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Church of Sant'Agnese in Agone (Chiesa di Sant'Agnese in Agone)
Church of Sant'Agnese in Agone (Chiesa di Sant'Agnese in Agone)

Church of Sant'Agnese in Agone (Chiesa di Sant'Agnese in Agone)

Free admission
Via di Santa Maria dell'Anima, 30/A, Rome, Italy, 00186

The Basics

It was here in Piazza Navona, inside the ancient stadium built by Emperor Domitian, where Saint Agnes was martyred as a young girl. Dedicated to her memory, the church displays her skull alongside a marble relief carved by Alessandro Algardi. Her body lies within the church’s massive crypt, which is worth a visit.

Travelers may enjoy Church of Sant'Agnese in Agone (and even a live concert at the Borromini Sacristy) as part of a half-day, full-day, private or group tour with different modes of transport (walking, Segway, hop-on hop-off river cruise, gold cart, electric bicycle) and focusing on themes like Baroque architecture, squares and fountains, or sightseeing major attractions like the Colosseum and Vatican museums.

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Things to Know Before You Go

  • Suitable for art and architecture buffs of all ages.
  • The church is free to enter and wheelchair-friendly.
  • Remember to wear modest clothing when entering this and any other religious space in Italy.
  • Tours may include round trip hotel transfers. Check specific tours for details.
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Trip ideas

How to Get There

Church of Sant'Agnese in Agone is located at Piazza Navona in the center of Rome just behind the famous Bernini fountain “The Four Rivers.” Take a taxi, drive or take bus #64 to Corso Vittorio Emanuele/ Navona stop or the #70 to the Senate stop. The church is easy walking distance from many sites including the Pantheon, the Spanish Steps at Piazza di Spagna, and the Egyptian obelisk at Piazza del Popolo.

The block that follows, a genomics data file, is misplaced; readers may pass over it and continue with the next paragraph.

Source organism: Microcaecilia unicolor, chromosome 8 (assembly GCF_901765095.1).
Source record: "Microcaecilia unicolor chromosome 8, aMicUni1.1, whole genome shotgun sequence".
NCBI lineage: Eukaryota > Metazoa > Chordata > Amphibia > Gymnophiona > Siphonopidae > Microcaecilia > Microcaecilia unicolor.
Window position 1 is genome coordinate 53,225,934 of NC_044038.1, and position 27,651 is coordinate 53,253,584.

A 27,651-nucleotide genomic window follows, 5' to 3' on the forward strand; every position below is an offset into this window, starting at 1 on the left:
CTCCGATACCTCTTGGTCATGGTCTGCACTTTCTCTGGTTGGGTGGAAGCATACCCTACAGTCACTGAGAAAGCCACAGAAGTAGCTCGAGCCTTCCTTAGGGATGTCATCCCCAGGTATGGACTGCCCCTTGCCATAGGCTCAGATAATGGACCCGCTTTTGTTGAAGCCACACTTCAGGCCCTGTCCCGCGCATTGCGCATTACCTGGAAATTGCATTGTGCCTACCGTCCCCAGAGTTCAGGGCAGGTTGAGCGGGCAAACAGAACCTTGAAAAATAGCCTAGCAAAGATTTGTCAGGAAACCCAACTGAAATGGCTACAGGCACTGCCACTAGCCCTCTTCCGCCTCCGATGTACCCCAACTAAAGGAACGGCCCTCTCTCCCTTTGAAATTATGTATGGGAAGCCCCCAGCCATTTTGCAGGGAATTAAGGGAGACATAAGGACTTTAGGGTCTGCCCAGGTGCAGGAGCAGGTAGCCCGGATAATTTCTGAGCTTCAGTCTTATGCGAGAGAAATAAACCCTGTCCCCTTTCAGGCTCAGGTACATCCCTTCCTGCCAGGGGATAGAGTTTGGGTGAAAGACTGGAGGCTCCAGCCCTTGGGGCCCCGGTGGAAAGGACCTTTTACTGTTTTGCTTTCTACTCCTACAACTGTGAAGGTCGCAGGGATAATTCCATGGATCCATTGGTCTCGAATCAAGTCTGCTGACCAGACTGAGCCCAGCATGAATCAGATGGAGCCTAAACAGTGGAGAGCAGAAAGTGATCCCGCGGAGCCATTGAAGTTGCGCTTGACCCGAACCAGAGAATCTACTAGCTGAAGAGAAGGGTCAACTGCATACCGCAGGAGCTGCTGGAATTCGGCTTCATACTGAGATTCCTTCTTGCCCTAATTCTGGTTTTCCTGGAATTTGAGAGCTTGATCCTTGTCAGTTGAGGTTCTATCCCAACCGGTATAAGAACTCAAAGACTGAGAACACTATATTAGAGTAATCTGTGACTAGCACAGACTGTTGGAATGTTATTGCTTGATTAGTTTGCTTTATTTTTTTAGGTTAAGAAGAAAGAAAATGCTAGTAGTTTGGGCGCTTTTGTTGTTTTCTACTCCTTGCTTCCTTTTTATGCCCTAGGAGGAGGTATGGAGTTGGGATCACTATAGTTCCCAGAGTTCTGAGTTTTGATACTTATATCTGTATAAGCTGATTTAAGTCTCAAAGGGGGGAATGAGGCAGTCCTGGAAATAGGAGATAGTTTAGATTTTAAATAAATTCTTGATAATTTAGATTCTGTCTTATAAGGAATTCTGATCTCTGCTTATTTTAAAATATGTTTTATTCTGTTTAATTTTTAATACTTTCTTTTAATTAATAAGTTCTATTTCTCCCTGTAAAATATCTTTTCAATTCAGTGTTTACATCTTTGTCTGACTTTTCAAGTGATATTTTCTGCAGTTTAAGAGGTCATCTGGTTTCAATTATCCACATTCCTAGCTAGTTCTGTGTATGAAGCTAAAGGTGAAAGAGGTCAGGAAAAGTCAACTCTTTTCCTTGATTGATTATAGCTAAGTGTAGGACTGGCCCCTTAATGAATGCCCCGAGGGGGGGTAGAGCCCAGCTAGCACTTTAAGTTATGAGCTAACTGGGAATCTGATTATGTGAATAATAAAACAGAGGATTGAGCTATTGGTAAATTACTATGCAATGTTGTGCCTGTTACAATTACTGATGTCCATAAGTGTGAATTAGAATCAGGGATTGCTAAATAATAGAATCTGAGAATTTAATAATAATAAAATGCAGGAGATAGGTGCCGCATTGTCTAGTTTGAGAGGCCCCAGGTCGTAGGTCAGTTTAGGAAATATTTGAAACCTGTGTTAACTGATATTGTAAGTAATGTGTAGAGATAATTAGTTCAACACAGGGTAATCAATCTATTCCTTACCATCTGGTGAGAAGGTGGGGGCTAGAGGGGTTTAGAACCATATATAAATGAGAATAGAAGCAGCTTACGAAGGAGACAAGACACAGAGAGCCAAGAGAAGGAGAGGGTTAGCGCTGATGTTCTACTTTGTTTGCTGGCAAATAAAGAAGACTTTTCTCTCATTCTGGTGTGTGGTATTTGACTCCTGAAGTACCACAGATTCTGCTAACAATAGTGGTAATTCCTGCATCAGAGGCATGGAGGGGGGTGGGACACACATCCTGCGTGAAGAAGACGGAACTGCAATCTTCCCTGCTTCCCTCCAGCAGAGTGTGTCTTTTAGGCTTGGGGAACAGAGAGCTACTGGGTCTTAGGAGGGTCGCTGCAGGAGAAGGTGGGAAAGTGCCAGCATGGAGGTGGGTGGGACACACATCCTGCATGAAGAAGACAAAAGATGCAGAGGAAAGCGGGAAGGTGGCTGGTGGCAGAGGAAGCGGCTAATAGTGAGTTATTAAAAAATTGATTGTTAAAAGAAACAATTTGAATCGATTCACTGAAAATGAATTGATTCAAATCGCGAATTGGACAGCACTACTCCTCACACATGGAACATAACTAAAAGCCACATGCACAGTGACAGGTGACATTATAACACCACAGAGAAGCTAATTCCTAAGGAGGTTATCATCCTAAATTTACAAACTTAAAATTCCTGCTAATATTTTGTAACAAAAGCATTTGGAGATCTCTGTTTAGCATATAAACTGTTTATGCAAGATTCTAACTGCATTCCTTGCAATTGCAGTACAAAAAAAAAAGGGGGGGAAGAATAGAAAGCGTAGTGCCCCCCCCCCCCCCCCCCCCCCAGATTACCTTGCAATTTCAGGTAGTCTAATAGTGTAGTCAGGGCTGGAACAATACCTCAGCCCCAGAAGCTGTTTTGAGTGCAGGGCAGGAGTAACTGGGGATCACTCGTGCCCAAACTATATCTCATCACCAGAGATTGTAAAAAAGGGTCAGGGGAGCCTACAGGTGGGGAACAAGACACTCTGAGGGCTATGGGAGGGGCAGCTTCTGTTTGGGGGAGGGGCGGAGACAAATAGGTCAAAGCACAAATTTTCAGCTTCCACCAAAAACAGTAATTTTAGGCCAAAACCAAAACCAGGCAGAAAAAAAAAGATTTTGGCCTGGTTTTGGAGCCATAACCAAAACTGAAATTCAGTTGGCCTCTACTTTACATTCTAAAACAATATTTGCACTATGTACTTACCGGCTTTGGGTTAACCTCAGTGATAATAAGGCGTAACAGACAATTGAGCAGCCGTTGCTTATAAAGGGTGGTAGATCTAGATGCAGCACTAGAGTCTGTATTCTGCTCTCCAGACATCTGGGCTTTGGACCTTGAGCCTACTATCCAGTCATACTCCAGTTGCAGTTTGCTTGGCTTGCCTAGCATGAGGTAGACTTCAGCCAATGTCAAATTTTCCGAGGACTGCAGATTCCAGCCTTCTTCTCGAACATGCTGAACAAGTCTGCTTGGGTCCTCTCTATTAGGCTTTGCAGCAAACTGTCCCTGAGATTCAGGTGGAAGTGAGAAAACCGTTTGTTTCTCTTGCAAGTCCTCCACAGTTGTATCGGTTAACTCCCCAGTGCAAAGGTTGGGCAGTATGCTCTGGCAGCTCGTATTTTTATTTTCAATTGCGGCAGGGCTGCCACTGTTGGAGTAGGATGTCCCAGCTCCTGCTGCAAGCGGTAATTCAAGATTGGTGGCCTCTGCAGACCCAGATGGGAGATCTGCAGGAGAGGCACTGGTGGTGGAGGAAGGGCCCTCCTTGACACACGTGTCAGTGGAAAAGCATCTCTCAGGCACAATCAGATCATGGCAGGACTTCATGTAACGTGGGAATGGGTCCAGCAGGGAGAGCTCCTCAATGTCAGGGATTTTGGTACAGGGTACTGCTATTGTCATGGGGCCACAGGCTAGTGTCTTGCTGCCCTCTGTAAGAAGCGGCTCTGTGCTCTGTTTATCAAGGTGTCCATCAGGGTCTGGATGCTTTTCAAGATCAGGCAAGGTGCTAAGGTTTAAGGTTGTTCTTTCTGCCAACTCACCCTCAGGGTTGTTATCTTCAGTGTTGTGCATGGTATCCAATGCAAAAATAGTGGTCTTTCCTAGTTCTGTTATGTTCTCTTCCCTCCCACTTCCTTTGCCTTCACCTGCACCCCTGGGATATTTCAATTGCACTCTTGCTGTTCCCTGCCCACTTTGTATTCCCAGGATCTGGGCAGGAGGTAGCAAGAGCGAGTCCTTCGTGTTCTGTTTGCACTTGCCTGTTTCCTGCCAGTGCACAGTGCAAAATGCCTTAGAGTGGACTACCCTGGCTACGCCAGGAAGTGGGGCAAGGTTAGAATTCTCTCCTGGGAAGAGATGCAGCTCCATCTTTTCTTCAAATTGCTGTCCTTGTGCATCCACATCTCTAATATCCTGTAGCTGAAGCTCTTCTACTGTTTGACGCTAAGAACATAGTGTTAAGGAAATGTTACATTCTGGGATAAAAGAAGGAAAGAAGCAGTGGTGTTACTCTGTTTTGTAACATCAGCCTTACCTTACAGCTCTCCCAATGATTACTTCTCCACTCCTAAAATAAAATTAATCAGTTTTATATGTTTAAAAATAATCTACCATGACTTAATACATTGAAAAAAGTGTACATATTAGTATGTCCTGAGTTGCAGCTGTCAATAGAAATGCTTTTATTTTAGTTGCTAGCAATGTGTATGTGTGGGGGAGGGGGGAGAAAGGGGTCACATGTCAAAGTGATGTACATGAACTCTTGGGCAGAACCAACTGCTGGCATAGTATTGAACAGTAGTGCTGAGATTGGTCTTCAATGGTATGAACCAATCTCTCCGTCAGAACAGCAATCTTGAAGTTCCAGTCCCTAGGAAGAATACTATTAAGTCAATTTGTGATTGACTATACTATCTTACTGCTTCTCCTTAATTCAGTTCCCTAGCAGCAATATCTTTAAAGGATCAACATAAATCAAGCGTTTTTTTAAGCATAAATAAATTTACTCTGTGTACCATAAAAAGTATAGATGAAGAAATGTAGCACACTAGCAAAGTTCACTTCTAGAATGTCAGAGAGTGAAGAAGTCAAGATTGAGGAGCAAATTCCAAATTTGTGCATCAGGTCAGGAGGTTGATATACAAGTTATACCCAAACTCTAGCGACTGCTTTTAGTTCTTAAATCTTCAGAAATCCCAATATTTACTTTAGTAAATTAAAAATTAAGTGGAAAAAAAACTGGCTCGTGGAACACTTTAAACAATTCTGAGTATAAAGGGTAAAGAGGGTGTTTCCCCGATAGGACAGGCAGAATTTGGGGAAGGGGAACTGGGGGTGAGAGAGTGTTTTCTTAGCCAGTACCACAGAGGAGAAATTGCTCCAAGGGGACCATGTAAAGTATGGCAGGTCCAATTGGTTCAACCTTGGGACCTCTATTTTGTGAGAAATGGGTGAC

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When to Get There

The Church of Sant'Agnese in Agone is open Monday - Friday, 9am - 7pm (closes 1pm - 3pm) and Saturday and Sunday, 9am - 8pm (closed 1pm - 3pm). Religious services are normally Saturday 7pm and Sunday 2:15pm and 7pm; check schedules beforehand. Come during the week to have a more serene visit or come for an evening of Baroque music. Concerts in the church’s Borromini Sacristy feature live singers and an architectural tour.

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What’s Inside Designs changed hands several times over the course of construction, with the church’s most distinctive features created by Francesco Borromini, such as the concave facade with opposing curved lines and the two bell towers made low for clear views of the cupola. The interior is shaped in a nearly circular Greek cross design and is surrounded by marvel masterworks depicting martyred saints. Notably a women-centric church, the dome is frescoed with the “Assumption of Mary” by Ciro Ferri.

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